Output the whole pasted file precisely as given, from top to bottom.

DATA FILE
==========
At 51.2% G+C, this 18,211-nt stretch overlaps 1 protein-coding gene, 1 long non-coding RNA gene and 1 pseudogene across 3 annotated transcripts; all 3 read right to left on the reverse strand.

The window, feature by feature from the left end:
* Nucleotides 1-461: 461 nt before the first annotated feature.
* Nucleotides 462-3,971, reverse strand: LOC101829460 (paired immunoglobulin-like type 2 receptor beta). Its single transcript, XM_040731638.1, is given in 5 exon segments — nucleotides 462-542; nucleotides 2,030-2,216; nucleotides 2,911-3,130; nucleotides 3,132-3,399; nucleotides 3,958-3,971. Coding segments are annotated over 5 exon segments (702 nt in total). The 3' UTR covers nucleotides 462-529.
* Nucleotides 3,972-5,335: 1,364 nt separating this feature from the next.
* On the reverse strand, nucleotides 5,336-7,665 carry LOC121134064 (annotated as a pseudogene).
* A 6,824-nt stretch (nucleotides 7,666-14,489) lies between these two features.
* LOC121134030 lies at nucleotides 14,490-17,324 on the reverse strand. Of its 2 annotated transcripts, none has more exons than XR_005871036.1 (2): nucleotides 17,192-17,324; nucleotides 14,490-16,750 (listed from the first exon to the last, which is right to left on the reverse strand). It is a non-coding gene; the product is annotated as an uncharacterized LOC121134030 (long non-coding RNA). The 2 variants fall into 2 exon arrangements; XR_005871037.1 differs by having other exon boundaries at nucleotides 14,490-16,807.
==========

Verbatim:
At 51.2% G+C, this 18,211-nt stretch overlaps 1 protein-coding gene, 1 long non-coding RNA gene and 1 pseudogene across 3 annotated transcripts; all 3 read right to left on the reverse strand.

The window, feature by feature from the left end:
* Nucleotides 1-461: 461 nt before the first annotated feature.
* Nucleotides 462-3,971, reverse strand: LOC101829460 (paired immunoglobulin-like type 2 receptor beta). Its single transcript, XM_040731638.1, is given in 5 exon segments — nucleotides 462-542; nucleotides 2,030-2,216; nucleotides 2,911-3,130; nucleotides 3,132-3,399; nucleotides 3,958-3,971. Coding segments are annotated over 5 exon segments (702 nt in total). The 3' UTR covers nucleotides 462-529.
* Nucleotides 3,972-5,335: 1,364 nt separating this feature from the next.
* On the reverse strand, nucleotides 5,336-7,665 carry LOC121134064 (annotated as a pseudogene).
* A 6,824-nt stretch (nucleotides 7,666-14,489) lies between these two features.
* LOC121134030 lies at nucleotides 14,490-17,324 on the reverse strand. Of its 2 annotated transcripts, none has more exons than XR_005871036.1 (2): nucleotides 17,192-17,324; nucleotides 14,490-16,750 (listed from the first exon to the last, which is right to left on the reverse strand). It is a non-coding gene; the product is annotated as an uncharacterized LOC121134030 (long non-coding RNA). The 2 variants fall into 2 exon arrangements; XR_005871037.1 differs by having other exon boundaries at nucleotides 14,490-16,807.